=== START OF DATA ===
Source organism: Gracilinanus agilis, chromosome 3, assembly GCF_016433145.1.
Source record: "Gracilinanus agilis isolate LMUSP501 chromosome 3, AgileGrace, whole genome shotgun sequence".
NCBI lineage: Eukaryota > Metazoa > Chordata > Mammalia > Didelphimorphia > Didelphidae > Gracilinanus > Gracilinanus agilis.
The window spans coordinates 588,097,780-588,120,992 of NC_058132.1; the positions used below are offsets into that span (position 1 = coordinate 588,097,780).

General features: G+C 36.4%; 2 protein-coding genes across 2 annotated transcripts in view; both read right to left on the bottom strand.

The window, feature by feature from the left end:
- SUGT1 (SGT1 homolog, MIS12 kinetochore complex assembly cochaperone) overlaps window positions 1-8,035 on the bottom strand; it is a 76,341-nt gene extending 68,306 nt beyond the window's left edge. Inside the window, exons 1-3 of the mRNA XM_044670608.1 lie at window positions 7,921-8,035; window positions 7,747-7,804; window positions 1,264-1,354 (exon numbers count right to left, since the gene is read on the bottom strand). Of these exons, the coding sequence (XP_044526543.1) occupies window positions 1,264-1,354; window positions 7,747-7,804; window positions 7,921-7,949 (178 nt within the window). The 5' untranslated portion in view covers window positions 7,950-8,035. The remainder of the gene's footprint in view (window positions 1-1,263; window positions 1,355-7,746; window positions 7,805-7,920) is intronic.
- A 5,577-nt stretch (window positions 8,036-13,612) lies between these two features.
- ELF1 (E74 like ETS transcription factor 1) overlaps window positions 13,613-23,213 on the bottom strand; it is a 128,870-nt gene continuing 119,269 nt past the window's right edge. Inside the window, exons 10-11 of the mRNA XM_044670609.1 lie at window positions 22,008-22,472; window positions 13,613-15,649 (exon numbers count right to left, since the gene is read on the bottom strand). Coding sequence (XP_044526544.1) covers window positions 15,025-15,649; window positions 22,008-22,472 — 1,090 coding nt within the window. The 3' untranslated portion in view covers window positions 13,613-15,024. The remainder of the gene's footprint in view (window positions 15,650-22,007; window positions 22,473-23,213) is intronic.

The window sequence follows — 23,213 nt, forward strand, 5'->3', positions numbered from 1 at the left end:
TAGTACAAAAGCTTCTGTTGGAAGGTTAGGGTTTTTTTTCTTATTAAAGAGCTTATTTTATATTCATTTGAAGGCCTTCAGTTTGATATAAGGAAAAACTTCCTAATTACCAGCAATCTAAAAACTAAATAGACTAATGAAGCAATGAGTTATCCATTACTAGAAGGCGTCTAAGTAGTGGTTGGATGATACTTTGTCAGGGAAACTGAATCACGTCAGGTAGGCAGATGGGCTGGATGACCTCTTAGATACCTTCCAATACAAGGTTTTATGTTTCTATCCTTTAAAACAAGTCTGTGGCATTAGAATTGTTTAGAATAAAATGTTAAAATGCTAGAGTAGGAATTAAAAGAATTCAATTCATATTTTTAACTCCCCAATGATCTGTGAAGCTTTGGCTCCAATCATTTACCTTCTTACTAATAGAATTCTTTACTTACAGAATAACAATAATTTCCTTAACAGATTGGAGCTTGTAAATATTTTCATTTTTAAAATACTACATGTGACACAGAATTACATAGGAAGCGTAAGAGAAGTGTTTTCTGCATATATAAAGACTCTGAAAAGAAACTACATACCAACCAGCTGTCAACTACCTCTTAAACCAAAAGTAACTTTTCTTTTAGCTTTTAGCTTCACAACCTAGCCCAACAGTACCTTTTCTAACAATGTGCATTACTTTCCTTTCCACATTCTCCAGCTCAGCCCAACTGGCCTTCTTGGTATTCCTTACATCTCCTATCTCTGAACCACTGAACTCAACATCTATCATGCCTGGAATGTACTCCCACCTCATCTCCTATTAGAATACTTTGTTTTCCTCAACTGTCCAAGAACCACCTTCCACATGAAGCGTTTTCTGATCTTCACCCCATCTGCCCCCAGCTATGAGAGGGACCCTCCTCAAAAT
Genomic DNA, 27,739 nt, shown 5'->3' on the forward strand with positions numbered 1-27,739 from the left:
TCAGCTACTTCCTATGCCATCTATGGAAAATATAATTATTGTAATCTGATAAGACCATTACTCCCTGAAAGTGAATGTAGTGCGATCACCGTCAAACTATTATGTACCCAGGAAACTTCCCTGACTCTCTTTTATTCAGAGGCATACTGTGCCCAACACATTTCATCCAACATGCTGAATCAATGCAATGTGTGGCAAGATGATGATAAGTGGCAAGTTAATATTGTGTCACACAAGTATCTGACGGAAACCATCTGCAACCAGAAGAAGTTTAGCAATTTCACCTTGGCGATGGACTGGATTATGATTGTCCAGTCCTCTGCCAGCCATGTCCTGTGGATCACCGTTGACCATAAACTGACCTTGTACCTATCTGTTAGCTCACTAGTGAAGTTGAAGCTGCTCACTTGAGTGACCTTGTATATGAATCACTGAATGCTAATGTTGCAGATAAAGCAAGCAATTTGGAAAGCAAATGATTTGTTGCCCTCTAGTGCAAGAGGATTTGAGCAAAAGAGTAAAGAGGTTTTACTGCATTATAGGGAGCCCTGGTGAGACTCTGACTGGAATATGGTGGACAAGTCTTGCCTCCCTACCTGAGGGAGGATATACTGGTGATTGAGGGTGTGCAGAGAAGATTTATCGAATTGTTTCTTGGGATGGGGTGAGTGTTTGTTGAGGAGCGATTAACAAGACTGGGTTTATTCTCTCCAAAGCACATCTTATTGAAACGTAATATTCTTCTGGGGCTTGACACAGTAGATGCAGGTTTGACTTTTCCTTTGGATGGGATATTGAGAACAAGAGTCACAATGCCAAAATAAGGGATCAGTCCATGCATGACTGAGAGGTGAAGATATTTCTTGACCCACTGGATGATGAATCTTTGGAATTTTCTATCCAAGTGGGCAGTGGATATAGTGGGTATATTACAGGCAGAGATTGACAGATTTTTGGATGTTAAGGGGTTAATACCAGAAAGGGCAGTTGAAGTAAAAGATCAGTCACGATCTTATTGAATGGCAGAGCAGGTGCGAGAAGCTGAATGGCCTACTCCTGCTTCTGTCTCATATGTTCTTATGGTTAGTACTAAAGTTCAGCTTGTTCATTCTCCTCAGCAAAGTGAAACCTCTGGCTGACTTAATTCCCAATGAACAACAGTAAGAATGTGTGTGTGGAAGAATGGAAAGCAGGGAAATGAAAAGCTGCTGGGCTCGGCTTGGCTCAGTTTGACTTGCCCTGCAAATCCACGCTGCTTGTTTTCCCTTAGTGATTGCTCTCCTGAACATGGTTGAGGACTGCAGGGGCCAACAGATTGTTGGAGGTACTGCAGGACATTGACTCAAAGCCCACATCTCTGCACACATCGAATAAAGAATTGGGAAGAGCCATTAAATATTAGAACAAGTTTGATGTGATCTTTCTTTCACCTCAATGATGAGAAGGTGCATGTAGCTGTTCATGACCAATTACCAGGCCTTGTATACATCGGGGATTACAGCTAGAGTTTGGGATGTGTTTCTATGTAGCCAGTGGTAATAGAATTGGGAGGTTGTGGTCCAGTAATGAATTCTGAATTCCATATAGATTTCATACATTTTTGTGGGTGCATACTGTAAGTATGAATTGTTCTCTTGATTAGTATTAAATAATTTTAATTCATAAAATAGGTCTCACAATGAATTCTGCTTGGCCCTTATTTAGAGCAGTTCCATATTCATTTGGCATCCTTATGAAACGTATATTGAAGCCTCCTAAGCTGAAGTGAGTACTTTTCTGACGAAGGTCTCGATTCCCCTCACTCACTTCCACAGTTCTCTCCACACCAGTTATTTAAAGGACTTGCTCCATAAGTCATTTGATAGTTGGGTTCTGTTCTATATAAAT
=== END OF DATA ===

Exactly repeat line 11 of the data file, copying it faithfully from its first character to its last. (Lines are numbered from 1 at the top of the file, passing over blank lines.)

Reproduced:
TAGTACAAAAGCTTCTGTTGGAAGGTTAGGGTTTTTTTTCTTATTAAAGAGCTTATTTTATATTCATTTGAAGGCCTTCAGTTTGATATAAGGAAAAACTTCCTAATTACCAGCAATCTAAAAACTAAATAGACTAATGAAGCAATGAGTTATCCATTACTAGAAGGCGTCTAAGTAGTGGTTGGATGATACTTTGTCAGGGAAACTGAATCACGTCAGGTAGGCAGATGGGCTGGATGACCTCTTAGATACCTTCCAATACAAGGTTTTATGTTTCTATCCTTTAAAACAAGTCTGTGGCATTAGAATTGTTTAGAATAAAATGTTAAAATGCTAGAGTAGGAATTAAAAGAATTCAATTCATATTTTTAACTCCCCAATGATCTGTGAAGCTTTGGCTCCAATCATTTACCTTCTTACTAATAGAATTCTTTACTTACAGAATAACAATAATTTCCTTAACAGATTGGAGCTTGTAAATATTTTCATTTTTAAAATACTACATGTGACACAGAATTACATAGGAAGCGTAAGAGAAGTGTTTTCTGCATATATAAAGACTCTGAAAAGAAACTACATACCAACCAGCTGTCAACTACCTCTTAAACCAAAAGTAACTTTTCTTTTAGCTTTTAGCTTCACAACCTAGCCCAACAGTACCTTTTCTAACAATGTGCATTACTTTCCTTTCCACATTCTCCAGCTCAGCCCAACTGGCCTTCTTGGTATTCCTTACATCTCCTATCTCTGAACCACTGAACTCAACATCTATCATGCCTGGAATGTACTCCCACCTCATCTCCTATTAGAATACTTTGTTTTCCTCAACTGTCCAAGAACCACCTTCCACATGAAGCGTTTTCTGATCTTCACCCCATCTGCCCCCAGCTATGAGAGGGACCCTCCTCAAAAT